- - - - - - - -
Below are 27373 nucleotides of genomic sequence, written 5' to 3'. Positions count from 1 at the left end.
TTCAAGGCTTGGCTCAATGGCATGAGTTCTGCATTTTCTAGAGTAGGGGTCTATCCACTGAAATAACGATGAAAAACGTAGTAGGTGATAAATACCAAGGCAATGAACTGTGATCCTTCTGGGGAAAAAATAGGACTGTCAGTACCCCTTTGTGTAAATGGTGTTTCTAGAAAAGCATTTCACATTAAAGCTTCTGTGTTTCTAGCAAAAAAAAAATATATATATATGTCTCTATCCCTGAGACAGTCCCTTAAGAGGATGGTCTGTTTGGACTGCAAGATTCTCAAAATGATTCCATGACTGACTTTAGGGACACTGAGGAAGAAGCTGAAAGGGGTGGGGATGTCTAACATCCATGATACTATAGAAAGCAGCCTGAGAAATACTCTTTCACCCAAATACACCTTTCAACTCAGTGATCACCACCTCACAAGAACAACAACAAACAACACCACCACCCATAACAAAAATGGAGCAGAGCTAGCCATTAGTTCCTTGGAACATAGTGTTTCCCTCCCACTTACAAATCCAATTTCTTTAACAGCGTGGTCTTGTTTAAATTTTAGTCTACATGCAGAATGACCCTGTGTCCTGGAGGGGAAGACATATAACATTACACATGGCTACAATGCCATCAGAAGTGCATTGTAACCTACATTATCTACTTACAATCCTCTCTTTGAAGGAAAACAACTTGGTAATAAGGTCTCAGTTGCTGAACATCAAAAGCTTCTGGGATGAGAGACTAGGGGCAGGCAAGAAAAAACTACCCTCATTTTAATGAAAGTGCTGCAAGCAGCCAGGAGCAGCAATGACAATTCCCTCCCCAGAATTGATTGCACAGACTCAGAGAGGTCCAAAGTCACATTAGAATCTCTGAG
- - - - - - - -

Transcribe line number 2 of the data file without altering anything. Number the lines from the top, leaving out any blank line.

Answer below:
TTCAAGGCTTGGCTCAATGGCATGAGTTCTGCATTTTCTAGAGTAGGGGTCTATCCACTGAAATAACGATGAAAAACGTAGTAGGTGATAAATACCAAGGCAATGAACTGTGATCCTTCTGGGGAAAAAATAGGACTGTCAGTACCCCTTTGTGTAAATGGTGTTTCTAGAAAAGCATTTCACATTAAAGCTTCTGTGTTTCTAGCAAAAAAAAAATATATATATATGTCTCTATCCCTGAGACAGTCCCTTAAGAGGATGGTCTGTTTGGACTGCAAGATTCTCAAAATGATTCCATGACTGACTTTAGGGACACTGAGGAAGAAGCTGAAAGGGGTGGGGATGTCTAACATCCATGATACTATAGAAAGCAGCCTGAGAAATACTCTTTCACCCAAATACACCTTTCAACTCAGTGATCACCACCTCACAAGAACAACAACAAACAACACCACCACCCATAACAAAAATGGAGCAGAGCTAGCCATTAGTTCCTTGGAACATAGTGTTTCCCTCCCACTTACAAATCCAATTTCTTTAACAGCGTGGTCTTGTTTAAATTTTAGTCTACATGCAGAATGACCCTGTGTCCTGGAGGGGAAGACATATAACATTACACATGGCTACAATGCCATCAGAAGTGCATTGTAACCTACATTATCTACTTACAATCCTCTCTTTGAAGGAAAACAACTTGGTAATAAGGTCTCAGTTGCTGAACATCAAAAGCTTCTGGGATGAGAGACTAGGGGCAGGCAAGAAAAAACTACCCTCATTTTAATGAAAGTGCTGCAAGCAGCCAGGAGCAGCAATGACAATTCCCTCCCCAGAATTGATTGCACAGACTCAGAGAGGTCCAAAGTCACATTAGAATCTCTGAG